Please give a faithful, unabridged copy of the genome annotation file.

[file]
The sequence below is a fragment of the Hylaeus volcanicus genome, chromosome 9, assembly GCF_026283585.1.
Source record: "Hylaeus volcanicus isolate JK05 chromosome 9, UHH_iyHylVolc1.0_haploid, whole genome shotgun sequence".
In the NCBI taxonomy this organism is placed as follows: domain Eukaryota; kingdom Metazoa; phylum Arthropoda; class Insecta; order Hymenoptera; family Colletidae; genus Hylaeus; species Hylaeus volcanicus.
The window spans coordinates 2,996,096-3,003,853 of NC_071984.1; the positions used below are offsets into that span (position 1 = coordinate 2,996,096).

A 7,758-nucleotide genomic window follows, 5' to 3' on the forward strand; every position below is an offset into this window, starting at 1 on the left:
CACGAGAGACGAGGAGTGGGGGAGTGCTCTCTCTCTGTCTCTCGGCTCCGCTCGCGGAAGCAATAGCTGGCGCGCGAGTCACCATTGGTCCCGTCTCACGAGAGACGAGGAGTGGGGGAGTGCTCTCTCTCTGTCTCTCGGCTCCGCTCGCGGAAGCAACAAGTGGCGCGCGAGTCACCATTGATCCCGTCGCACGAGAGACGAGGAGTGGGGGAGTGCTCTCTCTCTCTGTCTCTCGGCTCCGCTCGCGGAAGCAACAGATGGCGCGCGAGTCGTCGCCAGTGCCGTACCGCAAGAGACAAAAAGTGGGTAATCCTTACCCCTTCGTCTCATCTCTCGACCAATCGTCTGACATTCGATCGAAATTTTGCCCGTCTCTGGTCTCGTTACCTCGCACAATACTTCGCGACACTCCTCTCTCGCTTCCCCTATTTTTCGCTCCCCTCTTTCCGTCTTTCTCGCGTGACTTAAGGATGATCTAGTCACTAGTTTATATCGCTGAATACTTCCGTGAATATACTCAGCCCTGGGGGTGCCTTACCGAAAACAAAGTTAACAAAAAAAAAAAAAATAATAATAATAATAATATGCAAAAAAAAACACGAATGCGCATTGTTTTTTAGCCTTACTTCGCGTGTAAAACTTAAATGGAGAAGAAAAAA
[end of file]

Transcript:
The sequence below is a fragment of the Hylaeus volcanicus genome, chromosome 9, assembly GCF_026283585.1.
Source record: "Hylaeus volcanicus isolate JK05 chromosome 9, UHH_iyHylVolc1.0_haploid, whole genome shotgun sequence".
In the NCBI taxonomy this organism is placed as follows: domain Eukaryota; kingdom Metazoa; phylum Arthropoda; class Insecta; order Hymenoptera; family Colletidae; genus Hylaeus; species Hylaeus volcanicus.
The window spans coordinates 2,996,096-3,003,853 of NC_071984.1; the positions used below are offsets into that span (position 1 = coordinate 2,996,096).

A 7,758-nucleotide genomic window follows, 5' to 3' on the forward strand; every position below is an offset into this window, starting at 1 on the left:
CACGAGAGACGAGGAGTGGGGGAGTGCTCTCTCTCTGTCTCTCGGCTCCGCTCGCGGAAGCAATAGCTGGCGCGCGAGTCACCATTGGTCCCGTCTCACGAGAGACGAGGAGTGGGGGAGTGCTCTCTCTCTGTCTCTCGGCTCCGCTCGCGGAAGCAACAAGTGGCGCGCGAGTCACCATTGATCCCGTCGCACGAGAGACGAGGAGTGGGGGAGTGCTCTCTCTCTCTGTCTCTCGGCTCCGCTCGCGGAAGCAACAGATGGCGCGCGAGTCGTCGCCAGTGCCGTACCGCAAGAGACAAAAAGTGGGTAATCCTTACCCCTTCGTCTCATCTCTCGACCAATCGTCTGACATTCGATCGAAATTTTGCCCGTCTCTGGTCTCGTTACCTCGCACAATACTTCGCGACACTCCTCTCTCGCTTCCCCTATTTTTCGCTCCCCTCTTTCCGTCTTTCTCGCGTGACTTAAGGATGATCTAGTCACTAGTTTATATCGCTGAATACTTCCGTGAATATACTCAGCCCTGGGGGTGCCTTACCGAAAACAAAGTTAACAAAAAAAAAAAAAATAATAATAATAATAATATGCAAAAAAAAACACGAATGCGCATTGTTTTTTAGCCTTACTTCGCGTGTAAAACTTAAATGGAGAAGAAAAAA